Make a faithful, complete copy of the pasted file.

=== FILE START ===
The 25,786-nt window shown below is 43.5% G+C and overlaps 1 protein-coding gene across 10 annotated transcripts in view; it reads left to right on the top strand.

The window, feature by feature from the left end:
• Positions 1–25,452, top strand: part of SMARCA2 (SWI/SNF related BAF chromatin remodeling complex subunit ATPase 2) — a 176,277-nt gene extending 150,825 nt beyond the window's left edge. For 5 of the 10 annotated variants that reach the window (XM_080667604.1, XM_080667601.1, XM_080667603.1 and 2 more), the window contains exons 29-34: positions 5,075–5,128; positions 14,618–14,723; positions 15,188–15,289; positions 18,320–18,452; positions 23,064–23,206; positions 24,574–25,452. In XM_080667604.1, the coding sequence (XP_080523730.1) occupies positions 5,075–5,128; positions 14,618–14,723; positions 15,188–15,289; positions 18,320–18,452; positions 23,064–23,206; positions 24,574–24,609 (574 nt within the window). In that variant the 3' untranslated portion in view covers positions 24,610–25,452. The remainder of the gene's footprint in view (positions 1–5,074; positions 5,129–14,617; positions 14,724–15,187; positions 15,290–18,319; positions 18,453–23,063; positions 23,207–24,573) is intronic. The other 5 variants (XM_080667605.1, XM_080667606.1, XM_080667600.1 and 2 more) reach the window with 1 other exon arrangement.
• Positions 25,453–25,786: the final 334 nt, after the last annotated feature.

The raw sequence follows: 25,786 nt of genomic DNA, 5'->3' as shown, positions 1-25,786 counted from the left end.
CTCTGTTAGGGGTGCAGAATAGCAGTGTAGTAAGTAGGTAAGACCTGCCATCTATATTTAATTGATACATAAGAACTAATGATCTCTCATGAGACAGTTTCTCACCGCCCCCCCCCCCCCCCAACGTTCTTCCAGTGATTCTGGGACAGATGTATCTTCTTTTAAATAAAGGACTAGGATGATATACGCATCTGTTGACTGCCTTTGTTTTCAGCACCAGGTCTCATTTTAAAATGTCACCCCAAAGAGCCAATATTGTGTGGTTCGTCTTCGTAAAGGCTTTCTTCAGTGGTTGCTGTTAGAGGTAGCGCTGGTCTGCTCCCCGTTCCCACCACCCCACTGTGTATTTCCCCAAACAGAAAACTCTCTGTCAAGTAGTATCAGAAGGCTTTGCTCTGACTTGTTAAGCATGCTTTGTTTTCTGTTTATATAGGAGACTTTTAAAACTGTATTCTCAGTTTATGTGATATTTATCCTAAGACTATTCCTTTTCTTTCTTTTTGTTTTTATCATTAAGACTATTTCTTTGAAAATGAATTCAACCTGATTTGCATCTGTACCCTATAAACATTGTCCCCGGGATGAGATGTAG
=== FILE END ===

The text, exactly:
The 25,786-nt window shown below is 43.5% G+C and overlaps 1 protein-coding gene across 10 annotated transcripts in view; it reads left to right on the top strand.

The window, feature by feature from the left end:
• Positions 1–25,452, top strand: part of SMARCA2 (SWI/SNF related BAF chromatin remodeling complex subunit ATPase 2) — a 176,277-nt gene extending 150,825 nt beyond the window's left edge. For 5 of the 10 annotated variants that reach the window (XM_080667604.1, XM_080667601.1, XM_080667603.1 and 2 more), the window contains exons 29-34: positions 5,075–5,128; positions 14,618–14,723; positions 15,188–15,289; positions 18,320–18,452; positions 23,064–23,206; positions 24,574–25,452. In XM_080667604.1, the coding sequence (XP_080523730.1) occupies positions 5,075–5,128; positions 14,618–14,723; positions 15,188–15,289; positions 18,320–18,452; positions 23,064–23,206; positions 24,574–24,609 (574 nt within the window). In that variant the 3' untranslated portion in view covers positions 24,610–25,452. The remainder of the gene's footprint in view (positions 1–5,074; positions 5,129–14,617; positions 14,724–15,187; positions 15,290–18,319; positions 18,453–23,063; positions 23,207–24,573) is intronic. The other 5 variants (XM_080667605.1, XM_080667606.1, XM_080667600.1 and 2 more) reach the window with 1 other exon arrangement.
• Positions 25,453–25,786: the final 334 nt, after the last annotated feature.

The raw sequence follows: 25,786 nt of genomic DNA, 5'->3' as shown, positions 1-25,786 counted from the left end.
CTCTGTTAGGGGTGCAGAATAGCAGTGTAGTAAGTAGGTAAGACCTGCCATCTATATTTAATTGATACATAAGAACTAATGATCTCTCATGAGACAGTTTCTCACCGCCCCCCCCCCCCCCCAACGTTCTTCCAGTGATTCTGGGACAGATGTATCTTCTTTTAAATAAAGGACTAGGATGATATACGCATCTGTTGACTGCCTTTGTTTTCAGCACCAGGTCTCATTTTAAAATGTCACCCCAAAGAGCCAATATTGTGTGGTTCGTCTTCGTAAAGGCTTTCTTCAGTGGTTGCTGTTAGAGGTAGCGCTGGTCTGCTCCCCGTTCCCACCACCCCACTGTGTATTTCCCCAAACAGAAAACTCTCTGTCAAGTAGTATCAGAAGGCTTTGCTCTGACTTGTTAAGCATGCTTTGTTTTCTGTTTATATAGGAGACTTTTAAAACTGTATTCTCAGTTTATGTGATATTTATCCTAAGACTATTCCTTTTCTTTCTTTTTGTTTTTATCATTAAGACTATTTCTTTGAAAATGAATTCAACCTGATTTGCATCTGTACCCTATAAACATTGTCCCCGGGATGAGATGTAG